Sticky mud when it rained and dusty as face powder when it was dry. The roads of Milford Twp were no different than those of any other portion of Iowa in the early history of the State. In many places, near extra soft spots, the road would be simply moved over when it would become axle deep with ruts. Gradually, starting around the time of the First World War, these roads were stabilized and graveled and by the time of Second World War, there only remained four miles of dirt road within Milford Twp or on its borders. The dirt road between Secs 8 and 17, informally or perhaps humorously call "Lovers Lane", was closed in the early fifties. It was a pretty road with its overhanging branches and a strip of vegetation between the tire tracks, but on the other hand, when there was a pond across the road or water collected in the ruts, it was time to turn around. In 1926 there were only eight and three quar- ters miles of road that had been graveled within Milford Twp; however the six mile common road with Richland Twp, now S14, had gravel as did the south three miles of Dayton Rd (R-63) which borders Franklin Twp The roads within Milford Twp that had gravel were the Hartland Road (190th) (Done in 1925 or 1926) and the two and three quarter miles from (S-14 or 620th) to the county farm.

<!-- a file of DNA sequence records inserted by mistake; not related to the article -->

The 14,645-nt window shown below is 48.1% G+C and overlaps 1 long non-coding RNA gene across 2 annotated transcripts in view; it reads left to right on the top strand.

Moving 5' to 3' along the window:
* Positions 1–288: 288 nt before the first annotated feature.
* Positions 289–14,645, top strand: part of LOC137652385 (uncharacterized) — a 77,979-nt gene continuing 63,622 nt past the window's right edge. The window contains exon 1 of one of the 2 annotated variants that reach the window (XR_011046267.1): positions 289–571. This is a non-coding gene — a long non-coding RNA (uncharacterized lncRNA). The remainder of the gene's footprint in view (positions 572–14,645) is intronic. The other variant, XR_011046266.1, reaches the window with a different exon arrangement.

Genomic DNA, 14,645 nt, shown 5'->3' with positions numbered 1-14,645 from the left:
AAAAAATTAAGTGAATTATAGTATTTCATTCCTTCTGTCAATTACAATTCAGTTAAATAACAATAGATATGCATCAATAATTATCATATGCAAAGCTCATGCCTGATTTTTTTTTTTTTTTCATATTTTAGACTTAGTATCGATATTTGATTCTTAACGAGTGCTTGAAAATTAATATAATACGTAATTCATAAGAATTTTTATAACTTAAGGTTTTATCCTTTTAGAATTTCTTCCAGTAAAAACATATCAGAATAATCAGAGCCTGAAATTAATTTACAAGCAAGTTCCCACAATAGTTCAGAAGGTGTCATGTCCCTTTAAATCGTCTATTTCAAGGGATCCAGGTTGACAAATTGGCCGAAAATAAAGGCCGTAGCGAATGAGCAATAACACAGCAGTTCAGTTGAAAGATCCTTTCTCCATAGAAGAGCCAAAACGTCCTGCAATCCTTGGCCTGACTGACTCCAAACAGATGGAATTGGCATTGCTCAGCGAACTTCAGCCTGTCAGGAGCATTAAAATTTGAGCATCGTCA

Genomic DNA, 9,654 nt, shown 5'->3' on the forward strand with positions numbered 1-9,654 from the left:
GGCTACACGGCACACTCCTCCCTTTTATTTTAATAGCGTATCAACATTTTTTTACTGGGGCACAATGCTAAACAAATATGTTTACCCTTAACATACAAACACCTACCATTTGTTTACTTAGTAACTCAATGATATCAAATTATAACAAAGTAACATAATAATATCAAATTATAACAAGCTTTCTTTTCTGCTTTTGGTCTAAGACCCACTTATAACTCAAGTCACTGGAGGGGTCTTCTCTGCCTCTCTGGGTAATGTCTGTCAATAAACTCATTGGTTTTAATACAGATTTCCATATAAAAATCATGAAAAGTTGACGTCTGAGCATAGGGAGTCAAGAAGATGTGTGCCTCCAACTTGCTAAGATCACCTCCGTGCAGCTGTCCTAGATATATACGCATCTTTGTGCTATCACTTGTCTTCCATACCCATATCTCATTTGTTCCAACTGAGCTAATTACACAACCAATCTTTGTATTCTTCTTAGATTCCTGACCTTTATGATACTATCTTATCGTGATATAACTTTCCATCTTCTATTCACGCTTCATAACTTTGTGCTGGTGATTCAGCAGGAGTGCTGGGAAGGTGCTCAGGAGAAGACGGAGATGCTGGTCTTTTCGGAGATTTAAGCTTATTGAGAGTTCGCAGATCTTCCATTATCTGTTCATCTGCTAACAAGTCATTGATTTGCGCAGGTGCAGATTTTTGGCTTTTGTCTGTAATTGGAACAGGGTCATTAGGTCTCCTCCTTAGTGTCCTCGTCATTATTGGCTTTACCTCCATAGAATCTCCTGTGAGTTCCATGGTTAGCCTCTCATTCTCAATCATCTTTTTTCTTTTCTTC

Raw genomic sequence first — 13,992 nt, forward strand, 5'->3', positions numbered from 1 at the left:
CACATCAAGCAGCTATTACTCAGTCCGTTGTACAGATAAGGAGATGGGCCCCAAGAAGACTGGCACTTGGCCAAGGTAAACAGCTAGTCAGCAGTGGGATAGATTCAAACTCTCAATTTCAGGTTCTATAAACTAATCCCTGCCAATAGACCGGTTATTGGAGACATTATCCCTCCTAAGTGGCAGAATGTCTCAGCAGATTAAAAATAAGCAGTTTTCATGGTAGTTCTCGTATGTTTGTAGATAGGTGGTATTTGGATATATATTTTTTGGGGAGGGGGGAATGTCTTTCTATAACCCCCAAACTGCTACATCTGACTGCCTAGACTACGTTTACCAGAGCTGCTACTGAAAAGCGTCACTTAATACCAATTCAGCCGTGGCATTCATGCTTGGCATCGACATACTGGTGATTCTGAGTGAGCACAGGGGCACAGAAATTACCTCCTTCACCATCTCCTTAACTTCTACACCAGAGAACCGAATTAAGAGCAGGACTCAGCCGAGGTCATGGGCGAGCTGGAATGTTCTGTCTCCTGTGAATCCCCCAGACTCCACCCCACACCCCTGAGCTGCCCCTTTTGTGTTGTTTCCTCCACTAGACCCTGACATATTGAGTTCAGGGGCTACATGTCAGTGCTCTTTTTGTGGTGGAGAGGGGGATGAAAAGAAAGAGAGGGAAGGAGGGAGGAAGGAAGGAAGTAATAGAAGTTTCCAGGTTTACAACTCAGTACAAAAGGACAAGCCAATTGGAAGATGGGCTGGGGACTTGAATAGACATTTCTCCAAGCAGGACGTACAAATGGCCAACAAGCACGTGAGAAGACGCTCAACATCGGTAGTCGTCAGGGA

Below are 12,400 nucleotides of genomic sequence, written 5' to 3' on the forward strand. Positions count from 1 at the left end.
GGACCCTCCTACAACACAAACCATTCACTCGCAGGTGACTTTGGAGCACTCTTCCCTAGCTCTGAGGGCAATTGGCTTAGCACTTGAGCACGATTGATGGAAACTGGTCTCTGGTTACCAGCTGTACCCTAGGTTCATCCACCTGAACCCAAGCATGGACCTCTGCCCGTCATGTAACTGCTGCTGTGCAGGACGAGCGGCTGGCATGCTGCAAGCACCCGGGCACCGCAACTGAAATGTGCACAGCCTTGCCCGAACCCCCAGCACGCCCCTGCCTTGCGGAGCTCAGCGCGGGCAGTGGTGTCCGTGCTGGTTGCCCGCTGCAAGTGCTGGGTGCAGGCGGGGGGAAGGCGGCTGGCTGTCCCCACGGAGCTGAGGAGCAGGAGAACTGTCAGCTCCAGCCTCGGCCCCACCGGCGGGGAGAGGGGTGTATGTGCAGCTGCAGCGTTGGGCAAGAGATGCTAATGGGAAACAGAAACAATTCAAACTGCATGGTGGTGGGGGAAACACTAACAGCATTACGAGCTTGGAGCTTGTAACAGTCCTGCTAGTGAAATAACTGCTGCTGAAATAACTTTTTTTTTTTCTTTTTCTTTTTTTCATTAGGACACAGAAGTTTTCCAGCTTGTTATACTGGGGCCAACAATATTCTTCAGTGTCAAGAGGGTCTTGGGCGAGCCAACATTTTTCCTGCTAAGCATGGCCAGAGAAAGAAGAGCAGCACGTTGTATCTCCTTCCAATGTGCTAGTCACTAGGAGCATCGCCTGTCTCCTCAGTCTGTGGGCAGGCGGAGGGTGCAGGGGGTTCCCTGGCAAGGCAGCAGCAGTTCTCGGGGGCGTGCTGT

In the summer of 1929, the six mile road going south from Roland (R-77 or 600 Ave) was graveled to the Hartland Road. (E-29 or 190 Street)
1 Jan 1930 saw the transfer of control of township roads in Story County to the County Road system: ie; from the township trustees to the County Supervisors.
By 1935 there were about 28 miles (of the approximately 60 miles of roads within Milford Twp) of graveled road within Milford Township and eleven more that were common to other townships.
Currently, 2009, there are two roads of 3/4 mile and one road of one mile length that are still dirt.
Then, following the Korean War, in 1954 the first hard surfaced road in Milford Twp was lain atop the existing gravel from the cemetery corner in west Nevada north for four miles (actually the north three miles were in Milford Twp) to the Hartland Road. (now 190th or E-29) This road replaced four miles of gravel road that generally had 3-1/2 miles of wash board gravel that had a distinct tendency to turn a car sideways if the speed were very high. But the new surface was smooth and conducive to higher speeds which meant dashing past and missing the beauty of the growing corn and weeds, the attractive, well maintained-precisely painted farmsteads; seemingly speeding up the entire commu- nity, even the birds must flee with faster reaction.
In the fifties, and perhaps earlier and as late as 1964, there was a different system of identifying the main roads. The Hartland Road (E-29) was labeled "E". Dayton Road, south of Dayton Park, was also labeled "E". R-77 (600 Ave) was labeled "C" and the road in